Fish to avoid/ limit during pregnancy
Shark, swordfish and marlin
Avoid eating these fish during your pregnancy because they contain high levels of mercury which can damage your baby’s developing nervous system.
Avoid eating raw shellfish, such as oysters, during your pregnancy to reduce the risk of food poisoning.
Limit tuna during your pregnancy due to it’s high mercury content. You can safely eat:
- 2 tuna steak a week (each weighing about 140g when cooked or 170g when raw)
- 4 medium sized cans of tuna a week (each about 140g when drained).
Limit the amount of oily fish you eat during your pregnancy because they contain pollutants. Don’t eat more than 2 portions of oily fish a week. Note: oily fish is good for us so don’t give it up altogether. The health benefits outweigh the risks as long as you don’t eat more than recommended amount.
Oily fish include; fresh tuna, salmon, trout, mackerel, herring and sardines.
Other fish to limit
There are also some other fish that you should limit during your pregnancy, despite them not being classified as oily. Research shows they have similar levels of pollutants as oily fish.
Do not eat more than 2 portions a week of:
- Dogfish (rock salmon)
Fish and shellfish that you do not need to limit during pregnancy
- White and non- oily fish, such as: cod, haddock, plaice, coley, skate, hake, flounder, gurnard
- Smoked fish, included smoked salmon or smoked trout, is considered safe to eat in pregnancy
- Cooked shellfish, such as: prawns, muscles, cockles, scallops and lobster
- Its fine to eat both raw or lightly cooked fish in dishes like sushi when your pregnant, as long as any raw wild fish used to make it has been frozen first*.
*This is because occasionally wild fish contains small parasitic worms that could make you ill. Freezing kills the worms and makes raw fish safe to eat.
Certain farmed fish destined to be eaten raw in dishes like sushi no longer needs to be frozen beforehand.
Lot of the sushi sold in shops is fine to eat as it will have gone through appropriate freezing treatment (always read the label). If in doubt, avoid eating sushi containing raw fish. If eating in a restaurant, always ask how they have prepared it. It’s only safe to eat raw or partially cooked fish if it has been frozen first.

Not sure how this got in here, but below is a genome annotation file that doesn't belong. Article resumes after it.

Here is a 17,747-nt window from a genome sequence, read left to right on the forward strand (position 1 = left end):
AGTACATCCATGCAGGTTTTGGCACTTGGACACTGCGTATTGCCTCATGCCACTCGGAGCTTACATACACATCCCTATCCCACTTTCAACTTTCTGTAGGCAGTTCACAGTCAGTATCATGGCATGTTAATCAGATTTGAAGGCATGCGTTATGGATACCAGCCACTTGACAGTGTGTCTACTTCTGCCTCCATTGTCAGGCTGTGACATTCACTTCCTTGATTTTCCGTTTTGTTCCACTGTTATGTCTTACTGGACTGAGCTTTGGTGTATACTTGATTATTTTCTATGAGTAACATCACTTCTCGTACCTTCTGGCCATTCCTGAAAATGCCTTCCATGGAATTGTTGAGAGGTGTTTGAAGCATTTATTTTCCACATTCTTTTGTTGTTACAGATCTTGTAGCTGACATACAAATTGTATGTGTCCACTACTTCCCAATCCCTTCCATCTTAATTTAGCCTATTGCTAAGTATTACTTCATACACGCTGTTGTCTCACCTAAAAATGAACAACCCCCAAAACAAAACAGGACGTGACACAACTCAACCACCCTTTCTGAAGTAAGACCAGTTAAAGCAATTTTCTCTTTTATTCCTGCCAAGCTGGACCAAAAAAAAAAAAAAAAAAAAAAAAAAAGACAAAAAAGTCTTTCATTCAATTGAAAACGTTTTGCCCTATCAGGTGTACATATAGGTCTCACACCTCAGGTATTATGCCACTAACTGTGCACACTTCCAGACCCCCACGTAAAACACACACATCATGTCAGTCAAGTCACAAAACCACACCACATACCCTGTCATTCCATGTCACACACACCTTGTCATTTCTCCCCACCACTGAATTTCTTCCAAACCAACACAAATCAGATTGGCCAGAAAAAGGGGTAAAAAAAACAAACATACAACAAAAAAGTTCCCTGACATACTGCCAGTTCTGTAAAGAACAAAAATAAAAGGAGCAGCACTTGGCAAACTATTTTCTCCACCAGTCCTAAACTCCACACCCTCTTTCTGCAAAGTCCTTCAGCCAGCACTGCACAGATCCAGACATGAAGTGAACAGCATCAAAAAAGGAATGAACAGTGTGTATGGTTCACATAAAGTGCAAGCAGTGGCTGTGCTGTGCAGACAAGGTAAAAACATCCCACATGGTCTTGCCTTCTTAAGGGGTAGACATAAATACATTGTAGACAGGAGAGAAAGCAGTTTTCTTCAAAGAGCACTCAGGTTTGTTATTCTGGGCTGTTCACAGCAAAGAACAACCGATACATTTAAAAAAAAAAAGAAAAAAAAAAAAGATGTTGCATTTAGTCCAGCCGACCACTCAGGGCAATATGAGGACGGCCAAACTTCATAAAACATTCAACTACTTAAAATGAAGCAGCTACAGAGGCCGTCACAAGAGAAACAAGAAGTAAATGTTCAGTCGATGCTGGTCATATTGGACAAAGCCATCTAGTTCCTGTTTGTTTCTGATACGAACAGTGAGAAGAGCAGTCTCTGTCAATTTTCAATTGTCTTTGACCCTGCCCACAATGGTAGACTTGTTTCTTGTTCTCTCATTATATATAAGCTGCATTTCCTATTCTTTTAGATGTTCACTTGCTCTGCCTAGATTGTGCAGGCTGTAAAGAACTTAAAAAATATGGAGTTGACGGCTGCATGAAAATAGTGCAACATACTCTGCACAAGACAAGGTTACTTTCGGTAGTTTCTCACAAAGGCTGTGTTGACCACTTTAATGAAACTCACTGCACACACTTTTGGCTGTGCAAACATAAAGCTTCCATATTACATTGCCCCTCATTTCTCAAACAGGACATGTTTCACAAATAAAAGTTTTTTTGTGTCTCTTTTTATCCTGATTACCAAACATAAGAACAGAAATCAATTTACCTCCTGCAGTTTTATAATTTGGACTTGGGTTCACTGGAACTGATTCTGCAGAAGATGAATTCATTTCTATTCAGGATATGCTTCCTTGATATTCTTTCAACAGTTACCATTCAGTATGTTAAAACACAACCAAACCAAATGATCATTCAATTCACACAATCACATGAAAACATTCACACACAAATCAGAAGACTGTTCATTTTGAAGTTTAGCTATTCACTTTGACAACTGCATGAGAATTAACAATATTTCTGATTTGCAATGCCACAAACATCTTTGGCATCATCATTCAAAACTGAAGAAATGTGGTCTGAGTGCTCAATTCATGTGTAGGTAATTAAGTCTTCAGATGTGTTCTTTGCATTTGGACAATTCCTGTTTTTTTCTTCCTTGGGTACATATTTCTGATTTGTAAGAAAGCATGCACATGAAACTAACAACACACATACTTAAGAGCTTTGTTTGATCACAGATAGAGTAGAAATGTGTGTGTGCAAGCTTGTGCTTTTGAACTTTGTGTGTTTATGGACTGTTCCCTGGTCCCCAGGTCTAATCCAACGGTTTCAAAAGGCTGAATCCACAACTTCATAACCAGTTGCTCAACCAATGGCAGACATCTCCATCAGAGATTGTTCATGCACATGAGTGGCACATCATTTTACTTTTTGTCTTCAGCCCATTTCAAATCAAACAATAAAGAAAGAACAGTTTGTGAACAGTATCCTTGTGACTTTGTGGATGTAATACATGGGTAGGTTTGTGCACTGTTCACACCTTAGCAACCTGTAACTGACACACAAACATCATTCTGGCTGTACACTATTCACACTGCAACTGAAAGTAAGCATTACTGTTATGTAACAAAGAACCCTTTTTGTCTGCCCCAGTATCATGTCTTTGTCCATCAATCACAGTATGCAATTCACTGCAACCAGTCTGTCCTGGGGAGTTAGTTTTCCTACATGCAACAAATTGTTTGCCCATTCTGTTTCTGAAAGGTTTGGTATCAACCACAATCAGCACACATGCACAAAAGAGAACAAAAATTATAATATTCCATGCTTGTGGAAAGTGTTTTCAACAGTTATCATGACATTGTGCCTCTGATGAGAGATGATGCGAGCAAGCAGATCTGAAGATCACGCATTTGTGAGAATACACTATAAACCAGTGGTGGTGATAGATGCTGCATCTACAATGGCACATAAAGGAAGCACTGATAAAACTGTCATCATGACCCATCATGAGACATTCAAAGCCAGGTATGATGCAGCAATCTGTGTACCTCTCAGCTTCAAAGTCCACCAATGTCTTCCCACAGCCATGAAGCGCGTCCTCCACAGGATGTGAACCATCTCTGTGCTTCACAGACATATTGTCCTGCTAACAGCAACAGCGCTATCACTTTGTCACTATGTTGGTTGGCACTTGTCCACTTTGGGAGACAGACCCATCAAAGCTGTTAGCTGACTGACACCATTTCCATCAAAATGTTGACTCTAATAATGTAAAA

Vitamins and fish oil supplements
Avoid taking any supplement containing vitamin A or fish liver oil supplements throughout the course of your pregnancy as they can be harmful for your baby.
Food with soil on them
Make sure you thoroughly wash fruits, vegetables and salads to remove any soil and visible dirt. Unwashed fruits and vegetables can increase your risk of listeria and toxoplasmosis.
Moderate amounts of liquorice sweets and liquorice teas will cause no harm during your pregnancy. However, it’s important you avoid the herbal remedy liquorice root as it contains high levels of the active ingredient glycyrrhizin.
The Chief Medical Officers for the UK recommend not to drink alcohol throughout the course of your pregnancy to keep risks to your baby to a minimum. Drinking alcohol, especially in the first three months of your pregnancy, increases the risk of miscarriage, premature birth and your baby having a low birth weight.
If you do decide to drink alcohol when you’re pregnant, it’s important to know how many units you are consuming. The Royal College of Obstetricians and Gynaecologists recommend you drink no more than one to two UK units, no more than once or twice a week.
One UK unit is 10 millilitres (ml) or eight grams of pure alcohol. This is equal to:
- half a pint of beer, lager or cider at 3.5% alcohol by volume (ABV: you can find this on the label)
- a single measure (25ml) of spirit, such as whisky, gin, rum or vodka, at 40% ABV
- half a standard (175ml) glass of wine at 11.5% ABV
High caffeine intake during pregnancy can result in babies having a low birthweight, which increases the risk of health problems in later life. Too much caffeine can also cause miscarriage.
You don’t need to avoid caffeine completely during your pregnancy, but try not to have more than 200mg a day. According to NHS Choices, some approximate amounts of caffeine found in food and drinks is as follows:
- one mug of instant coffee= 100mg
- one mug of filter coffee= 140mg
- one mug of tea= 75mg
- one can of cola= 40mg
- one 250ml can of energy drink= 80mg (larger cans of energy drink may have up to 160mg caffeine)
- one 50g bar of plain (dark) chocolate= most UK brands contain less than 25mg
- one 50g bar of milk chocolate= most UK brands contain less than 10mg
To help you cut down on the amount of caffeine you have, try decaffeinated tea and coffee, fruit juice or mineral water instead of regular tea, coffee, cola and energy drinks.
It’s best to drink herbal and green teas in moderation during your pregnancy. The Food Standards Agency recommends drinking no more than around four cups of herbal or green tea a day during pregnancy. Remember, some greens teas contain caffeine.
Myth busting fact- nuts and peanuts
As long as you aren’t allergic, you can eat peanuts and foods containing peanuts, such as peanut butter, during your pregnancy (unless advised otherwise by a health professional).
The Department of Health previously advised pregnant women not to eat peanuts during pregnancy. This advice has now changed because the latest research shows no evidence that eating peanuts during pregnancy affects the chances of your baby developing a peanut allergy.
By Georgia Leech